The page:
AirStrip is known for providing physicians with mobile medical device feeds. It started with fetal monitoring devices, later adding cardiology and patient monitoring systems. Its latest product, called AirStrip One, presents cross-platform EHR data -- including vital signs, allergies, medications, medical images and lab results -- alongside information generated by the medical device.
The major EHR vendors allow the use of their systems on mobile devices, but none of them enables physicians to see data generated by other vendors' systems, AirStrip CEO Alan Portela told InformationWeek Healthcare. A key goal of AirStrip One, he noted, is to provide physicians with a single view of patient data so they don't have to switch from one system to another as they move between different care settings.
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AirStrip One's first customer will be San Francisco-based Dignity Health, the former Catholic Healthcare West, which operates more than 40 hospitals and care centers in California, Nevada and Arizona. Dignity initially will implement the mobile application in late spring at Chandler Regional Medical Center in Chandler, Ariz., and Mercy Gilbert Medical Center in Gilbert, Ariz., in support of its fledgling accountable care organization in that area.
Later, Dignity Health plans to introduce AirStrip One at St. Joseph's Hospital and Medical Center in Phoenix, as well as in an employed physician group in that market. The practice uses an Allscripts EHR, and Dignity is now implementing a Cerner system in the hospital, said Scott Whyte, VP of IT administration for Dignity Health, in an interview.
Dignity plans to interface Cerner with Allscripts, but only for lab orders and results. "AirStrip One isn't intended to replace that function [on mobile devices]," said Whyte. But when physicians are working in the office, he noted, they might be unable to access the Cerner system. In fact, many primary care physicians no longer go to the hospital, so they don't have any access to the hospital EHR. "For a lot of physicians, being able to access the information on a mobile device, even if it’s a subset of the data, will be very useful," he said. For example, they might be able to get information on a patient's hospital stay before the discharge summary is available, or have the summary pushed to their mobile device.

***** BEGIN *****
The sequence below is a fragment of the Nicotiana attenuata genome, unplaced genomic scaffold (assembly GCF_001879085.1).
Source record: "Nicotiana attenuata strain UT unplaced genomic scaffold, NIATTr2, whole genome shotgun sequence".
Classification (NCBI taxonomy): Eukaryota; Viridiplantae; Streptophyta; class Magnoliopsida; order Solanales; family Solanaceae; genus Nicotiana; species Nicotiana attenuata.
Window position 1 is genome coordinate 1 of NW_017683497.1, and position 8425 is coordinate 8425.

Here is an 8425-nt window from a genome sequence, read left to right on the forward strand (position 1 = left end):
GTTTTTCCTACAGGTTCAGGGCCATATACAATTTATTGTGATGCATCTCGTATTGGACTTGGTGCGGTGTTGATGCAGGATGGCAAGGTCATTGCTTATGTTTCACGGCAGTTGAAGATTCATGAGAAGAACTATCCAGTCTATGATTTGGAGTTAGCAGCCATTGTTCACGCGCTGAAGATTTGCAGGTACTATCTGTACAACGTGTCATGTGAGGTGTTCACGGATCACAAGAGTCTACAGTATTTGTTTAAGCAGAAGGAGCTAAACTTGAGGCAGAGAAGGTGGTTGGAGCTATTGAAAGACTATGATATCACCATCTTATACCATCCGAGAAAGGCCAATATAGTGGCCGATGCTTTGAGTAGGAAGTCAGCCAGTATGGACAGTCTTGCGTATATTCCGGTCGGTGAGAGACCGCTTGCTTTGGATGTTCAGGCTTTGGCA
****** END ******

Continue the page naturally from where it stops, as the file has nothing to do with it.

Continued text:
Dignity chose AirStrip One, he said, partly because of a positive experience with the company's FDA-approved medical device applications. For example, the fetal monitoring feed to mobile devices enabled obstetricians to see whether they needed to place orders or go into the hospital if a mother and her fetus were in distress. The application was successful in a pilot hospital and has now been rolled out across the Dignity organization, he said.
Dignity has internal health information exchanges in each of its regions, and it would like to connect AirStrip to its Arizona HIE in order to get the capability out to physicians more quickly, Whyte said. AirStrip said that HIE connectivity will be available later this year.
On a strategic level, Whyte said, Dignity's hospitals are moving toward greater collaboration with doctors, long-term-care facilities and other providers, including competing hospitals that serve the same patients. All of this is part of Dignity's response to the changes going on in healthcare delivery and reimbursement, he said.
In this environment, he said, "We want to make sure physicians have real-time access to patient data wherever they are, whenever they need it, so they can improve outcomes and access to care and also help us reduce costs."
Airstrip is not the only vendor to offer a cross-platform viewing solution for mobile devices. HIE vendor Orion Health, for example, recently introduced a mobile application that allows providers to see key patient information on their iPhones. A version for iPads is promised in the future.
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